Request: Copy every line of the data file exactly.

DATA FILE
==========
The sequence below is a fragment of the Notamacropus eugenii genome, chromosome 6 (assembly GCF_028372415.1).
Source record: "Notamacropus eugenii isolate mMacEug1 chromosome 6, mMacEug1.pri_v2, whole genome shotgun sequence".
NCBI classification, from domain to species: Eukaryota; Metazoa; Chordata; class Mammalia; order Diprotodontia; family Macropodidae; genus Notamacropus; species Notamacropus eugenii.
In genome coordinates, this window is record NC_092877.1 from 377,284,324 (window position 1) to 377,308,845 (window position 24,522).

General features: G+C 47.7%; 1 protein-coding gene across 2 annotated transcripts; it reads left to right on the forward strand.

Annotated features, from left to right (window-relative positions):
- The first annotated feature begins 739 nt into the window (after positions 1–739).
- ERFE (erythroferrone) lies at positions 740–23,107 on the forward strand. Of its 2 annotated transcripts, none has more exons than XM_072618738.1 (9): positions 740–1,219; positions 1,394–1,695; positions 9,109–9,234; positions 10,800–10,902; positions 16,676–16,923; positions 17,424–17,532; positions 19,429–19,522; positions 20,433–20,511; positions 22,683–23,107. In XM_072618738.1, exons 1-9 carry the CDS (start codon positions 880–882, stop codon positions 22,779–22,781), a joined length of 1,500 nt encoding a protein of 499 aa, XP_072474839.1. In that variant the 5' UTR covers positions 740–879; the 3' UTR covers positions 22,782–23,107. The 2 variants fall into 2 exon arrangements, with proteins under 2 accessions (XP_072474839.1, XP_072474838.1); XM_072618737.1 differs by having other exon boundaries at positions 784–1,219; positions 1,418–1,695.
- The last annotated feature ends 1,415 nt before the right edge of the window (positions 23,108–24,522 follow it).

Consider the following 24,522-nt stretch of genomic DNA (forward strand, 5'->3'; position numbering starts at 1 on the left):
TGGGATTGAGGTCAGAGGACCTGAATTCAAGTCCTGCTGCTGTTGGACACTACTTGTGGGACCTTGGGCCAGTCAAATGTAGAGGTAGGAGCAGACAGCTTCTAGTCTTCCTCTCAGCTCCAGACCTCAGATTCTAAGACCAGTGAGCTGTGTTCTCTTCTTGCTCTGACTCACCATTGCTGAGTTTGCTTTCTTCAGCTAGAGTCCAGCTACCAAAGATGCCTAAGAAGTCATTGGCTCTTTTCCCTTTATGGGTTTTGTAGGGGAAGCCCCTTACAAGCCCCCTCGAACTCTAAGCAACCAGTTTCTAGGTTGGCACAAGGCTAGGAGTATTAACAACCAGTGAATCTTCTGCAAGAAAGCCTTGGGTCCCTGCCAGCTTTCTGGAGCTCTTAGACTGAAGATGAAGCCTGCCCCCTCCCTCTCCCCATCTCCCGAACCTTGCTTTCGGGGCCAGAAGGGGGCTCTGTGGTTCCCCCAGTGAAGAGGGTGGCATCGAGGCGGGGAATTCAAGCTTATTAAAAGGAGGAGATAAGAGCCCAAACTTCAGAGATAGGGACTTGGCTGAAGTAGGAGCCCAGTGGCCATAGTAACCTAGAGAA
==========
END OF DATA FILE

The sequence below is a fragment of the Notamacropus eugenii genome, chromosome 6 (assembly GCF_028372415.1).
Source record: "Notamacropus eugenii isolate mMacEug1 chromosome 6, mMacEug1.pri_v2, whole genome shotgun sequence".
NCBI classification, from domain to species: Eukaryota; Metazoa; Chordata; class Mammalia; order Diprotodontia; family Macropodidae; genus Notamacropus; species Notamacropus eugenii.
In genome coordinates, this window is record NC_092877.1 from 377,284,324 (window position 1) to 377,308,845 (window position 24,522).

General features: G+C 47.7%; 1 protein-coding gene across 2 annotated transcripts; it reads left to right on the forward strand.

Annotated features, from left to right (window-relative positions):
- The first annotated feature begins 739 nt into the window (after positions 1–739).
- ERFE (erythroferrone) lies at positions 740–23,107 on the forward strand. Of its 2 annotated transcripts, none has more exons than XM_072618738.1 (9): positions 740–1,219; positions 1,394–1,695; positions 9,109–9,234; positions 10,800–10,902; positions 16,676–16,923; positions 17,424–17,532; positions 19,429–19,522; positions 20,433–20,511; positions 22,683–23,107. In XM_072618738.1, exons 1-9 carry the CDS (start codon positions 880–882, stop codon positions 22,779–22,781), a joined length of 1,500 nt encoding a protein of 499 aa, XP_072474839.1. In that variant the 5' UTR covers positions 740–879; the 3' UTR covers positions 22,782–23,107. The 2 variants fall into 2 exon arrangements, with proteins under 2 accessions (XP_072474839.1, XP_072474838.1); XM_072618737.1 differs by having other exon boundaries at positions 784–1,219; positions 1,418–1,695.
- The last annotated feature ends 1,415 nt before the right edge of the window (positions 23,108–24,522 follow it).

Consider the following 24,522-nt stretch of genomic DNA (forward strand, 5'->3'; position numbering starts at 1 on the left):
TGGGATTGAGGTCAGAGGACCTGAATTCAAGTCCTGCTGCTGTTGGACACTACTTGTGGGACCTTGGGCCAGTCAAATGTAGAGGTAGGAGCAGACAGCTTCTAGTCTTCCTCTCAGCTCCAGACCTCAGATTCTAAGACCAGTGAGCTGTGTTCTCTTCTTGCTCTGACTCACCATTGCTGAGTTTGCTTTCTTCAGCTAGAGTCCAGCTACCAAAGATGCCTAAGAAGTCATTGGCTCTTTTCCCTTTATGGGTTTTGTAGGGGAAGCCCCTTACAAGCCCCCTCGAACTCTAAGCAACCAGTTTCTAGGTTGGCACAAGGCTAGGAGTATTAACAACCAGTGAATCTTCTGCAAGAAAGCCTTGGGTCCCTGCCAGCTTTCTGGAGCTCTTAGACTGAAGATGAAGCCTGCCCCCTCCCTCTCCCCATCTCCCGAACCTTGCTTTCGGGGCCAGAAGGGGGCTCTGTGGTTCCCCCAGTGAAGAGGGTGGCATCGAGGCGGGGAATTCAAGCTTATTAAAAGGAGGAGATAAGAGCCCAAACTTCAGAGATAGGGACTTGGCTGAAGTAGGAGCCCAGTGGCCATAGTAACCTAGAGAA